These are made up of an acinus (a berry-shaped cluster of excretory cells) and ductal systems. Saliva is formed in the acini with the serous (watery) secretion formed by serous cells, and the mucous (viscous) secretion formed by the mucous cells. There are three major bilateral salivary glands: the parotid, the sublingual and the submandibular (Figures 2a & 2b).1,10
The parotid is the largest pair of glands, occupying the parotid facial space, an area posterior to the mandibular ramus, and anterior and inferior to the ear. It secretes saliva through the Stensen’s ducts into the oral cavity to facilitate mastication and swallowing. The submandibular are a pair of glands located beneath the lower jaws. Even though they are smaller than the parotid, they produce 70% of saliva, secreted via the Wharton’s ducts. These two glands produce “true” saliva – the combination of serous fluid and mucous. They also have acini connected to intercalated ducts (essentially, transitional tissue) which then connect to striated ducts that have the capacity to modify the mineral content of saliva. On the other hand, the third major set of glands – the sublingual glands which are located beneath the tongue – secretes mainly mucous, and does not have striated ducts, releasing its mucous directly from acini via excretory ducts.1,10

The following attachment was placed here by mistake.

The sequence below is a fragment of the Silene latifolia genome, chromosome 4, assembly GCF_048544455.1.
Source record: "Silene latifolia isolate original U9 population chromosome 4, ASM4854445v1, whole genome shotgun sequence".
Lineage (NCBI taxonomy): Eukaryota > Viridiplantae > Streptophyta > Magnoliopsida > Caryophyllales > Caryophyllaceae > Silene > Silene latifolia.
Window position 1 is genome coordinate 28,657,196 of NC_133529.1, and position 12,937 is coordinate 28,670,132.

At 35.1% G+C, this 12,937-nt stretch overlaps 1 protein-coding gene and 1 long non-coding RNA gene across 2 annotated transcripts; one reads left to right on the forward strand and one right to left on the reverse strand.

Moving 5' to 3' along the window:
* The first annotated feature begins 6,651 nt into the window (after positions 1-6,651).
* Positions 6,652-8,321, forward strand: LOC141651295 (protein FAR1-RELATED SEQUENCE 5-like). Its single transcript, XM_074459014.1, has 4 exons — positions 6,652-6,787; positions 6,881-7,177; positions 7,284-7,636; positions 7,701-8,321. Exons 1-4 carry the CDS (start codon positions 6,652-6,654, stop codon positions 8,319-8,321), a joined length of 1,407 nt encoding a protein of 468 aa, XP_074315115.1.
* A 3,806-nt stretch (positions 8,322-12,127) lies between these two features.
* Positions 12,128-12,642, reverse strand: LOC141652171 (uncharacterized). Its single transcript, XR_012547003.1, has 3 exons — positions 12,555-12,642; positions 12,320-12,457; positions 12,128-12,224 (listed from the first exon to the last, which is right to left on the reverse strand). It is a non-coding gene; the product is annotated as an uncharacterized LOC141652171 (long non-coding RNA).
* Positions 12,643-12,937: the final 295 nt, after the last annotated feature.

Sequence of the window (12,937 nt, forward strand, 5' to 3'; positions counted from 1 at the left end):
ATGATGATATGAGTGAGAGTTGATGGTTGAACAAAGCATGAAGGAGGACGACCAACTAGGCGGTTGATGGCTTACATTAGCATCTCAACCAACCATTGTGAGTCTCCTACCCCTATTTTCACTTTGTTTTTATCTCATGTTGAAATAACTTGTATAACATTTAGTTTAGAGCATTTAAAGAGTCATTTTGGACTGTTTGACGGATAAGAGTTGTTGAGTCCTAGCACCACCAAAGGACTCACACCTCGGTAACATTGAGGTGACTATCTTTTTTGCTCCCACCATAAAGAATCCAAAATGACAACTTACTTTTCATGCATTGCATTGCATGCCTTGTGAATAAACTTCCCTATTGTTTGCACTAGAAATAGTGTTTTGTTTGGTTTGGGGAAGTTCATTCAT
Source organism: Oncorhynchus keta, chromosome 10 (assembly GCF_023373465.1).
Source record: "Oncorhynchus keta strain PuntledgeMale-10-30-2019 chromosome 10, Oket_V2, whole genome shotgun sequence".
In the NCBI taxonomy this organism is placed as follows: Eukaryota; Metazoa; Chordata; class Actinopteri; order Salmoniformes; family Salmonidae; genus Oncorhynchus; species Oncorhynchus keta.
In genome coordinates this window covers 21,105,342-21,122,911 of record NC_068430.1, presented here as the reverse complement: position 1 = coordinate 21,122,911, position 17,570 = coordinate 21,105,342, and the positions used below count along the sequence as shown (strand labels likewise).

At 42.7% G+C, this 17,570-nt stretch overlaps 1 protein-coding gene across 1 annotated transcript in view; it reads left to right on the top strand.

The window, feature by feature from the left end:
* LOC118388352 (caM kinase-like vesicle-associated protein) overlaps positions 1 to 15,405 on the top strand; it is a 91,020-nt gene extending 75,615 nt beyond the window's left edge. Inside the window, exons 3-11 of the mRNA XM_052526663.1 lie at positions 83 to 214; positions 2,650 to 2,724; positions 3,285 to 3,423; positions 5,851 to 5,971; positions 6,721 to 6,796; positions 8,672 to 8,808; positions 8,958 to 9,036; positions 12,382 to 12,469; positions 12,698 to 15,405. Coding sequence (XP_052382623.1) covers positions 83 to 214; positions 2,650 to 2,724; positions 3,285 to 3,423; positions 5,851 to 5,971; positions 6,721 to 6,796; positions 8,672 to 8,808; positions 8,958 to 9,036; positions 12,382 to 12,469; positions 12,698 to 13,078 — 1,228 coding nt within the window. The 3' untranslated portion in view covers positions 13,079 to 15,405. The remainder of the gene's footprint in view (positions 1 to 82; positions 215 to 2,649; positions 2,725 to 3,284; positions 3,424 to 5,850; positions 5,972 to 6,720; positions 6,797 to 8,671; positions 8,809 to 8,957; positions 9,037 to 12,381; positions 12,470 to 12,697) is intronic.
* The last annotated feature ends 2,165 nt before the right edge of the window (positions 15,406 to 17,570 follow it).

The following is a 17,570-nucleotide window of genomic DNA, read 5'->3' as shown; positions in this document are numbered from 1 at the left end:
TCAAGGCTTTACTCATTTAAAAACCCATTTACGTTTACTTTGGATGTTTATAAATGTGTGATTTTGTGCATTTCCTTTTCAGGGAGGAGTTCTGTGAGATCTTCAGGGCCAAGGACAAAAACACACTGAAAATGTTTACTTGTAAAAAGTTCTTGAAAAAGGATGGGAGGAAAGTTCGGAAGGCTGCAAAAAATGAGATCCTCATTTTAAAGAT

Figure 2a. Anatomy of the parotid salivary glands.
Figure 2b. Anatomy of the sublingual and the submandibular salivary glands.
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